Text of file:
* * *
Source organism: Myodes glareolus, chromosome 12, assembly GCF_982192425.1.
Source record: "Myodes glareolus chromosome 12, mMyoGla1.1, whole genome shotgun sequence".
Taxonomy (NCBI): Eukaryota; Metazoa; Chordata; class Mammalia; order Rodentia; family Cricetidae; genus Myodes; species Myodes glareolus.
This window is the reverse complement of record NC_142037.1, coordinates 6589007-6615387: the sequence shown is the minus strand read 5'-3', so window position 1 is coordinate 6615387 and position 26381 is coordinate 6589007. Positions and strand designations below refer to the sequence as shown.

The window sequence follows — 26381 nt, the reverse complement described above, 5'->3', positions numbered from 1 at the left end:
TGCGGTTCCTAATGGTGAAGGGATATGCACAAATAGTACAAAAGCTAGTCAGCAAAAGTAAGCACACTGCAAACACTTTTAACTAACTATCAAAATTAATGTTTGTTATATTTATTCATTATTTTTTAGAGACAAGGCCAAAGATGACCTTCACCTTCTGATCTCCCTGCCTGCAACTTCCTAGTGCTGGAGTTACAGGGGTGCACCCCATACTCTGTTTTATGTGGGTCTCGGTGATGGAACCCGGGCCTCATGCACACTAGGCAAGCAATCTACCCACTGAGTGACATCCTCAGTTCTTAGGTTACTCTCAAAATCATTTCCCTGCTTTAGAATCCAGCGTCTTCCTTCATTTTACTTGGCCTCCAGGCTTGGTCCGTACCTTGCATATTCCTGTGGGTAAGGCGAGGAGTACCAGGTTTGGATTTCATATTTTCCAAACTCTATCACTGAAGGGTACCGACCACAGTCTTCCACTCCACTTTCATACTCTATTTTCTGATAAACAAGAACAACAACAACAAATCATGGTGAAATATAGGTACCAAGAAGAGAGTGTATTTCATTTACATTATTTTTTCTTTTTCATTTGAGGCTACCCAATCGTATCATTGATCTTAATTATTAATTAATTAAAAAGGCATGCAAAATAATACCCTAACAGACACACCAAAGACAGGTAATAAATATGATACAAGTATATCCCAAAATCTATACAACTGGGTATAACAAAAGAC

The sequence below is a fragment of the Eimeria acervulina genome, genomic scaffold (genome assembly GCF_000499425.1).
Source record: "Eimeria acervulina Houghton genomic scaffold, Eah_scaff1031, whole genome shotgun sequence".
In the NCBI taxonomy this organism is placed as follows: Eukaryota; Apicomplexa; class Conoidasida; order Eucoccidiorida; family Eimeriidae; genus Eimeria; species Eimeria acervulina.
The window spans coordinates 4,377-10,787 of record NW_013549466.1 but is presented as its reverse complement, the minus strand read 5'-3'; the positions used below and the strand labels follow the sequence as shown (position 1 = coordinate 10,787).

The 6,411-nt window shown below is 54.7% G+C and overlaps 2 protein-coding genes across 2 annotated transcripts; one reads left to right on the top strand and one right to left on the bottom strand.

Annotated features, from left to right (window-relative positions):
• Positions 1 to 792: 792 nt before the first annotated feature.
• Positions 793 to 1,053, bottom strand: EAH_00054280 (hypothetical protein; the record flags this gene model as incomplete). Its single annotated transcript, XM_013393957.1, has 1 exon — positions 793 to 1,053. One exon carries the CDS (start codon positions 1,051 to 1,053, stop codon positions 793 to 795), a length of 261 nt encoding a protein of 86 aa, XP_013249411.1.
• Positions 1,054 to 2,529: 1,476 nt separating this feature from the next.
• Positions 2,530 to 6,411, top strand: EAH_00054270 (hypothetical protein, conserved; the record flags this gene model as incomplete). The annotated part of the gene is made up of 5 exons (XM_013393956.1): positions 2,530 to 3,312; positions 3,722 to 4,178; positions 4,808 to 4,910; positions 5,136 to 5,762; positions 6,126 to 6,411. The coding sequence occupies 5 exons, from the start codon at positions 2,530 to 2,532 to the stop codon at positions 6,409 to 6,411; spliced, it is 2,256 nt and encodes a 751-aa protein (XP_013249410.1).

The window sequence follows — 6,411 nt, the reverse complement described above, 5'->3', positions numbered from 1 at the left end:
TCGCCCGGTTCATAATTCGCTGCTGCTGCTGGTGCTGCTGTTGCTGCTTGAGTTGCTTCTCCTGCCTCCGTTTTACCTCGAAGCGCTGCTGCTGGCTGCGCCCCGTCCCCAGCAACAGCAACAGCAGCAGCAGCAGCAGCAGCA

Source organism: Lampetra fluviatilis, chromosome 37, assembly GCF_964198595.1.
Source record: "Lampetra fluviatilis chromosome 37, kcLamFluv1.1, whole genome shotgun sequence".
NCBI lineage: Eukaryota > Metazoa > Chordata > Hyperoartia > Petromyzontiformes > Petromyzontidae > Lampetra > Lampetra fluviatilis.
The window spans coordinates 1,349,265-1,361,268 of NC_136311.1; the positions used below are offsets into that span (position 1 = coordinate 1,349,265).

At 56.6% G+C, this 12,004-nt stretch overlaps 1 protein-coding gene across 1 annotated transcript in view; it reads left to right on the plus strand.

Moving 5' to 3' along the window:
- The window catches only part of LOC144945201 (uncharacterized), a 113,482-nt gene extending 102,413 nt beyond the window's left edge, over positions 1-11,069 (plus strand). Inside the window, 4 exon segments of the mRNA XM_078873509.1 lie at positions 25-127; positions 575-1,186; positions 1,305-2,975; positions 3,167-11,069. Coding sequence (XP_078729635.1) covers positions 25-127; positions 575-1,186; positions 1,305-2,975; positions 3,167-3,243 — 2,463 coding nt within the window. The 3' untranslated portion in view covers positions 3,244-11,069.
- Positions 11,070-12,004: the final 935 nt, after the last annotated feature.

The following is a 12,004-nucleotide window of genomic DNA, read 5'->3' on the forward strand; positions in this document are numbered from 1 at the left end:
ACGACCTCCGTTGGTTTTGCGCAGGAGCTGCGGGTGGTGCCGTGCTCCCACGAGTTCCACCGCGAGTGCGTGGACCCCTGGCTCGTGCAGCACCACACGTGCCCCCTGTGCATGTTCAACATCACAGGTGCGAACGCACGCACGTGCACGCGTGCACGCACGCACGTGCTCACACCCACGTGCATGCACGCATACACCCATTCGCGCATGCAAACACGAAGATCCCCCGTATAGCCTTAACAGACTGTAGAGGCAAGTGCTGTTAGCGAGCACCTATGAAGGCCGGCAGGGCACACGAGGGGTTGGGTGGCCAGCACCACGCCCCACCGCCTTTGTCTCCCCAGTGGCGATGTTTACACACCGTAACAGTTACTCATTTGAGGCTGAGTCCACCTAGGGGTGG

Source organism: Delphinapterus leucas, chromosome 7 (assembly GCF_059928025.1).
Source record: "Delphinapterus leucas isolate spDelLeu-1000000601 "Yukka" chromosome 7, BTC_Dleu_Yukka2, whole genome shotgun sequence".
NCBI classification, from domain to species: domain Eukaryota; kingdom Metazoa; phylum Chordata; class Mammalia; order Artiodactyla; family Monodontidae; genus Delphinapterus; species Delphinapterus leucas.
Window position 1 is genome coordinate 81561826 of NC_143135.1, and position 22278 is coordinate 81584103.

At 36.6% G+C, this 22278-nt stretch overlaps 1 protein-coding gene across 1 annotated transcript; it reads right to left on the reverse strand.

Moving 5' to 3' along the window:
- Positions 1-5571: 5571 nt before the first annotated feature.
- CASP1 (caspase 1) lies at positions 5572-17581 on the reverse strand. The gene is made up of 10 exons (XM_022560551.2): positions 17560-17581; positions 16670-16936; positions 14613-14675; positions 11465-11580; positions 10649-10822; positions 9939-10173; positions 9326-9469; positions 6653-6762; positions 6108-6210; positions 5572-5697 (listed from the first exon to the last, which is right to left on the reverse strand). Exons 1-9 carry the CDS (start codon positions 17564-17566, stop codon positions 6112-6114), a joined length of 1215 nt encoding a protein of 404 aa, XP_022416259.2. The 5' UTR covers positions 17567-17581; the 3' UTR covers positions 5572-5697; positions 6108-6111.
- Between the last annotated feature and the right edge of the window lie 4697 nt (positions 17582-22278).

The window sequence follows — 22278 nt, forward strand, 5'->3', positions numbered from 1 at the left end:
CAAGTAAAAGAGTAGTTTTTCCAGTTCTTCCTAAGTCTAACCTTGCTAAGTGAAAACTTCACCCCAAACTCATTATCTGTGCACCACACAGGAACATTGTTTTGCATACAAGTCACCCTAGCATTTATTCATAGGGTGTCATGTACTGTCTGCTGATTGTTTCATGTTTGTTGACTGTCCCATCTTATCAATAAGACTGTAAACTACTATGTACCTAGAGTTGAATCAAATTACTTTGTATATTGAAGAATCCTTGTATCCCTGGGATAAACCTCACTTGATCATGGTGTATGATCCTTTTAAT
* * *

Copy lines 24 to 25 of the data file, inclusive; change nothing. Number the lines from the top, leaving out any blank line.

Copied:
Moving 5' to 3' along the window:
- The window catches only part of LOC144945201 (uncharacterized), a 113,482-nt gene extending 102,413 nt beyond the window's left edge, over positions 1-11,069 (plus strand). Inside the window, 4 exon segments of the mRNA XM_078873509.1 lie at positions 25-127; positions 575-1,186; positions 1,305-2,975; positions 3,167-11,069. Coding sequence (XP_078729635.1) covers positions 25-127; positions 575-1,186; positions 1,305-2,975; positions 3,167-3,243 — 2,463 coding nt within the window. The 3' untranslated portion in view covers positions 3,244-11,069.